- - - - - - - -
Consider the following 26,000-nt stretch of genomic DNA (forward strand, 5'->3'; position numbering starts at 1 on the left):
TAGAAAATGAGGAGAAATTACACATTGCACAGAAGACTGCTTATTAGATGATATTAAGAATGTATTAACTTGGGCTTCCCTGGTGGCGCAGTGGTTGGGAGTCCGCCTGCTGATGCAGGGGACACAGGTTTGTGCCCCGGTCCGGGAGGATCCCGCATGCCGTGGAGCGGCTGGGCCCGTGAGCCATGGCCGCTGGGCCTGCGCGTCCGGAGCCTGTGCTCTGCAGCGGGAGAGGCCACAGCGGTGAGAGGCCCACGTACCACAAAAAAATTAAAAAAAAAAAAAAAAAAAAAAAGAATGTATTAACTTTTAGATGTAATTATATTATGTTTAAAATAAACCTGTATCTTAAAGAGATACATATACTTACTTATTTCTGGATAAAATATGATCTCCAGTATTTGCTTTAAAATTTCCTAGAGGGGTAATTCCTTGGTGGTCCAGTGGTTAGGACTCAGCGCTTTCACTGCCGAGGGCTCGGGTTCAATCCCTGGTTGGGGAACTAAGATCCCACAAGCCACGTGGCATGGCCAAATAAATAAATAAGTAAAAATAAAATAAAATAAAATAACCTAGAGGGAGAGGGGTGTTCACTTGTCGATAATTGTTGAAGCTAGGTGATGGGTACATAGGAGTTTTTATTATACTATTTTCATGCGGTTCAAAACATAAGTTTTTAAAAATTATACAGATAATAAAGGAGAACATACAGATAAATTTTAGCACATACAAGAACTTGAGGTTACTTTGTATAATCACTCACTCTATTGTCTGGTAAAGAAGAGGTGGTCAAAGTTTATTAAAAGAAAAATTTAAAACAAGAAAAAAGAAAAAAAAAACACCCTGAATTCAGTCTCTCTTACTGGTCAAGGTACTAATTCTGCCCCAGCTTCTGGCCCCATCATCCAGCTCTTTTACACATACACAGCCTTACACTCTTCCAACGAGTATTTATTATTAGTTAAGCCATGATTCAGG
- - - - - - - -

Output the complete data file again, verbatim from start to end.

Consider the following 26,000-nt stretch of genomic DNA (forward strand, 5'->3'; position numbering starts at 1 on the left):
TAGAAAATGAGGAGAAATTACACATTGCACAGAAGACTGCTTATTAGATGATATTAAGAATGTATTAACTTGGGCTTCCCTGGTGGCGCAGTGGTTGGGAGTCCGCCTGCTGATGCAGGGGACACAGGTTTGTGCCCCGGTCCGGGAGGATCCCGCATGCCGTGGAGCGGCTGGGCCCGTGAGCCATGGCCGCTGGGCCTGCGCGTCCGGAGCCTGTGCTCTGCAGCGGGAGAGGCCACAGCGGTGAGAGGCCCACGTACCACAAAAAAATTAAAAAAAAAAAAAAAAAAAAAAAGAATGTATTAACTTTTAGATGTAATTATATTATGTTTAAAATAAACCTGTATCTTAAAGAGATACATATACTTACTTATTTCTGGATAAAATATGATCTCCAGTATTTGCTTTAAAATTTCCTAGAGGGGTAATTCCTTGGTGGTCCAGTGGTTAGGACTCAGCGCTTTCACTGCCGAGGGCTCGGGTTCAATCCCTGGTTGGGGAACTAAGATCCCACAAGCCACGTGGCATGGCCAAATAAATAAATAAGTAAAAATAAAATAAAATAAAATAACCTAGAGGGAGAGGGGTGTTCACTTGTCGATAATTGTTGAAGCTAGGTGATGGGTACATAGGAGTTTTTATTATACTATTTTCATGCGGTTCAAAACATAAGTTTTTAAAAATTATACAGATAATAAAGGAGAACATACAGATAAATTTTAGCACATACAAGAACTTGAGGTTACTTTGTATAATCACTCACTCTATTGTCTGGTAAAGAAGAGGTGGTCAAAGTTTATTAAAAGAAAAATTTAAAACAAGAAAAAAGAAAAAAAAAACACCCTGAATTCAGTCTCTCTTACTGGTCAAGGTACTAATTCTGCCCCAGCTTCTGGCCCCATCATCCAGCTCTTTTACACATACACAGCCTTACACTCTTCCAACGAGTATTTATTATTAGTTAAGCCATGATTCAGG